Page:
How to Manage Dotfiles on Linux

Today I talk about how I manage my dotfiles.

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==== Time Stamps ====
0:00 Intro
1:16 My Repo
2:24 Sym Link Mania
5:42 My Script
7:00 Conclusions

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  1. I also used to create symlinks on my .config. But then I turned the .config directory itself into a git repository. From there I can push, pull and even switch branches.

  2. That's a sound way to do it. You have full control through your custom script. Another way is stow. It's a linux package that basically does that symlinking.

  3. You should take a look at "stow" which is a simple peel program meant to handle for files. It does exactly what your script does except more automatically.

  4. Started focussing more on .Files too. Especially now that I use a separate /home partition and Inwant to migrate my personal settings when distro switching 💪🙏

  5. The method isn't new and there's nothing fundamentally wrong or superior to it. The one obstacle I see is git is not for everybody. I know a lot of people just don't understand git For those folks i suggest their configuration management system of choice or even keeping their set of config files in a directory that can be distributed by say rsync.

  6. +1 for just using stow.

    Btw it’s probably better to do the repo rename on the git clone command. I’ve had weird issues with git after renaming a repo manually after cloning

  7. I think you would really like stow, because it just creates symlinks, so you still have control. Although for this to work you would need to have a little different structure in your dotfiles, like ~/myrepo/i3/.config/i3 (so first i3 directory acts as root/home directory) and then you symlink your stuff like this: "stow -d ~/myrepo -t ~ i3" (where -d is source dir, -t is target dir, and i3 is module name, so basically contents of i3 folder in myrepo). If e.g. .config/i3 directory already exists in your $HOME, then it would symlink all the files individually, as it won't overwrite anything, and just keeps the folder structure.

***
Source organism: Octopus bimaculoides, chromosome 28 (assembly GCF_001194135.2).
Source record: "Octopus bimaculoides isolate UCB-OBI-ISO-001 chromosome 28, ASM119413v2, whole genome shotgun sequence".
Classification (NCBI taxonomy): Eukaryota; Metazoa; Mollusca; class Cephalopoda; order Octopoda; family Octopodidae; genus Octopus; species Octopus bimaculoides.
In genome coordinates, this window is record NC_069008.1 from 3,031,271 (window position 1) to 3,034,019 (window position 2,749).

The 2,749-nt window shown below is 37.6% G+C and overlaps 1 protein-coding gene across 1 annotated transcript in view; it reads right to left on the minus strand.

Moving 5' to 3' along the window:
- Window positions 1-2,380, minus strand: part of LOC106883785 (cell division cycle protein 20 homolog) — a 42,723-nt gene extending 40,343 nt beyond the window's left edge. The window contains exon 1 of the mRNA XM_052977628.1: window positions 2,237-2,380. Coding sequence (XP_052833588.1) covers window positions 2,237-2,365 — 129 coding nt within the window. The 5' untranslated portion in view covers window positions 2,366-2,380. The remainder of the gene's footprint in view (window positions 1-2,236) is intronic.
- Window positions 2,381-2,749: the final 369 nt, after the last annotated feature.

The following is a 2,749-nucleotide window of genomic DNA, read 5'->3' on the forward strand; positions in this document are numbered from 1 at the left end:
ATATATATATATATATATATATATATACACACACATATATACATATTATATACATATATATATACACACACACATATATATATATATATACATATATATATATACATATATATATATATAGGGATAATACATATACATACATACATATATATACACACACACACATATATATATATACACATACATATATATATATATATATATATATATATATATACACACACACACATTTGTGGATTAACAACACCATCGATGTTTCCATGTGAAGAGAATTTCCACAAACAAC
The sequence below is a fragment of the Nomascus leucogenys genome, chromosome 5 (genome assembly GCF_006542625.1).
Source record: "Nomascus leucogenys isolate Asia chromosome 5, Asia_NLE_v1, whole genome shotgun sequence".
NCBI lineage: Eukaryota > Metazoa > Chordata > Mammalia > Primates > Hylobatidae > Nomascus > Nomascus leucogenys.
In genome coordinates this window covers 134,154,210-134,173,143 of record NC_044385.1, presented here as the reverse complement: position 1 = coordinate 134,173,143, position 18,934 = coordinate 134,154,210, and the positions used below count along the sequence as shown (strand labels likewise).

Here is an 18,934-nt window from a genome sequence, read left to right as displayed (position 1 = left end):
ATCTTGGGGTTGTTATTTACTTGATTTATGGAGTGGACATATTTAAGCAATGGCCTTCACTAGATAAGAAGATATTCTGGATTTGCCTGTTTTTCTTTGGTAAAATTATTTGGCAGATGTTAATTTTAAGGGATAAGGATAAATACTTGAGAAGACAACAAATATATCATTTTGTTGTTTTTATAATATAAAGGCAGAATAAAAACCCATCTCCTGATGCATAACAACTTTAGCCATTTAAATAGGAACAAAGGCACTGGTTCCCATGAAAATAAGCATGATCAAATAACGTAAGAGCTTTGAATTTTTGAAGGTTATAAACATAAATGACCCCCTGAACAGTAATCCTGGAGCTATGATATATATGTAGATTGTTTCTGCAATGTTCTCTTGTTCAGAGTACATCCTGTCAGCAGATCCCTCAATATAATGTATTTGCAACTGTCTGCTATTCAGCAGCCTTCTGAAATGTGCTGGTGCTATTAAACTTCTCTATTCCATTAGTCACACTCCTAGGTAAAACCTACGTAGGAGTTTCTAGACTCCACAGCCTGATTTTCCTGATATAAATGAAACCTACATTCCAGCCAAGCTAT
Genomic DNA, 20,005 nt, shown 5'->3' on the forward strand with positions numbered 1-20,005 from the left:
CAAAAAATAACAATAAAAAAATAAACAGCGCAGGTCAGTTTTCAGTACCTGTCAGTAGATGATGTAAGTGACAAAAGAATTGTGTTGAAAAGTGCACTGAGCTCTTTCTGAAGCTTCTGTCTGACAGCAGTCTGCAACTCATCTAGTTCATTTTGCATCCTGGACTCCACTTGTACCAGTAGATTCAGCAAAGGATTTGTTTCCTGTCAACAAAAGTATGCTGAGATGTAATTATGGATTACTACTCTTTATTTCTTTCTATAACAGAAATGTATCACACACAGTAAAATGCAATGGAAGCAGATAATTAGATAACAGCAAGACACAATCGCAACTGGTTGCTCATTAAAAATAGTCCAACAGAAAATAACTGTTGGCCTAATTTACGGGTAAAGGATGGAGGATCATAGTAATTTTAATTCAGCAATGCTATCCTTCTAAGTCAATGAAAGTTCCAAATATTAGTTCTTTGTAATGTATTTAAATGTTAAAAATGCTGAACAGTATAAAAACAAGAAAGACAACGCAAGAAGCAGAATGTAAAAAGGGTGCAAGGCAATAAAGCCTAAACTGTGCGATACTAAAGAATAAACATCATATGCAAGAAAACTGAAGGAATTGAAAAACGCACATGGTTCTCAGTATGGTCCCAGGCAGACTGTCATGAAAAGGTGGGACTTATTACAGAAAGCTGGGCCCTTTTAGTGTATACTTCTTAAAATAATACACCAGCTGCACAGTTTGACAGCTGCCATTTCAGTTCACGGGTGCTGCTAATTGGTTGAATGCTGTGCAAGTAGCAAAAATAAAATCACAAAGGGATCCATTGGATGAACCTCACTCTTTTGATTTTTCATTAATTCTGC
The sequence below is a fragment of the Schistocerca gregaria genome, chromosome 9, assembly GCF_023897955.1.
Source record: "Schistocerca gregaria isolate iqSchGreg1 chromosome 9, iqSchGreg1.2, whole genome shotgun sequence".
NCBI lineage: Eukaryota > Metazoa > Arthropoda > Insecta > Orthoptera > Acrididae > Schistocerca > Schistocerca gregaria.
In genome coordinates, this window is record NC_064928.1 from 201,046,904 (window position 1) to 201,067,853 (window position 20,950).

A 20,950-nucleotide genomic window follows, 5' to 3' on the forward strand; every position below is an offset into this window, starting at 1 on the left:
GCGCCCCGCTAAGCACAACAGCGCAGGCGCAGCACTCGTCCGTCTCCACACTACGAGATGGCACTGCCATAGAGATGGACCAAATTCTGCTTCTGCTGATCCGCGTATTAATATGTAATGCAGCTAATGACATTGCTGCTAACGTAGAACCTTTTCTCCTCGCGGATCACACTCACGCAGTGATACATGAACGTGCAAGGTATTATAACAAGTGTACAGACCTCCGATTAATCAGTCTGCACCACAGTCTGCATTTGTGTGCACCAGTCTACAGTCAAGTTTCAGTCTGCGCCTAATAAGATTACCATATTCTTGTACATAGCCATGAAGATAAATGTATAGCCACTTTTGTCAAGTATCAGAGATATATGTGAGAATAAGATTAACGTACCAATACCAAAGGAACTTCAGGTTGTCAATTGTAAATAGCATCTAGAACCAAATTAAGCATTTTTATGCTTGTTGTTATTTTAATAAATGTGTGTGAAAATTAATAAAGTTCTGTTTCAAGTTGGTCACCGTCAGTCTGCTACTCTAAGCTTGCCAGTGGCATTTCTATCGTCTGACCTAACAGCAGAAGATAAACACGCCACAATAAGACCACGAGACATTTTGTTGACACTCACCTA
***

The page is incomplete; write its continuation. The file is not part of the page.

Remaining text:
8. Great video, Matt! Expert “ricers” probably have their own method, but this is simple and very useful for newcomers!
    By the way, JFYI you can pass a second argument to ‘git clone’ specifying the name of the cloned folder ( ‘git clone <link> myrepo’ in your case), rather than using the ‘mv’ command afterwards.

  9. I use chezmoi + keepassxc which give me a possibility to keep passes, ssh key and all important information separate from git repo. You way is pretty dangerous and you didn't mention this in your video. A lot of people push their passes to github/gitlab and where are a lot of bots monitored new repos in order to steal them

  10. This would be simpler if you house your /home directory on its own hard drive, and mount that at /home. This simplifies having all your config and home files available for any disto you switch to.

  11. My preferred way was just initiating git repo in my home. Downside is that every new file or directory I don't want commited must be ignored but that is also a good thing since no junk files can sneak up on my system.

  12. Personally I find chezmoi to be way easier for managing multiple devices (like a desktop and a laptop, or different operating systems). It requires you to learn the templating system to be effective, though.

  13. I'm like you Matt. I do mine manually too. I never thought of using sim-links like that, cool.
    I do the sim-link trick on my server to some folders and it does work great. Like the script it is a cool idea.
    I did not think of using my Git repo as my dot folder. Will have to give that some thought… 🤔

    Thanks Matt!

    LLAP 🖖

  14. Nice system. I backup my dot files in two locations. I have a series of scripts which give me finer control to both backup and restore. My files physically exist in my home directory. Anyway, it’s my system and I love it. Thanks for sharing. Cool idea.

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